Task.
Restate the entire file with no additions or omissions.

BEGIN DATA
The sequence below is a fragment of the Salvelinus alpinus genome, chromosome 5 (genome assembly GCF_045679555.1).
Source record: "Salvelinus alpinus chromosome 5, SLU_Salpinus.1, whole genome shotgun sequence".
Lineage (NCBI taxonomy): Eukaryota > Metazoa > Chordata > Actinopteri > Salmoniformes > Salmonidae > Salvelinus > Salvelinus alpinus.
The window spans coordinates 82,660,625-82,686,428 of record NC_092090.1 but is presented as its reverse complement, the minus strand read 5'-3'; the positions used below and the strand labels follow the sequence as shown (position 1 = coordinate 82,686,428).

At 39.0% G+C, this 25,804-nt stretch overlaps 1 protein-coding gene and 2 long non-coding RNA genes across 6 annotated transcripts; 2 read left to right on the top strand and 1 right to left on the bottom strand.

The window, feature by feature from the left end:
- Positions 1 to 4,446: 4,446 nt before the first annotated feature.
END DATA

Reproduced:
The sequence below is a fragment of the Salvelinus alpinus genome, chromosome 5 (genome assembly GCF_045679555.1).
Source record: "Salvelinus alpinus chromosome 5, SLU_Salpinus.1, whole genome shotgun sequence".
Lineage (NCBI taxonomy): Eukaryota > Metazoa > Chordata > Actinopteri > Salmoniformes > Salmonidae > Salvelinus > Salvelinus alpinus.
The window spans coordinates 82,660,625-82,686,428 of record NC_092090.1 but is presented as its reverse complement, the minus strand read 5'-3'; the positions used below and the strand labels follow the sequence as shown (position 1 = coordinate 82,686,428).

At 39.0% G+C, this 25,804-nt stretch overlaps 1 protein-coding gene and 2 long non-coding RNA genes across 6 annotated transcripts; 2 read left to right on the top strand and 1 right to left on the bottom strand.

The window, feature by feature from the left end:
- Positions 1 to 4,446: 4,446 nt before the first annotated feature.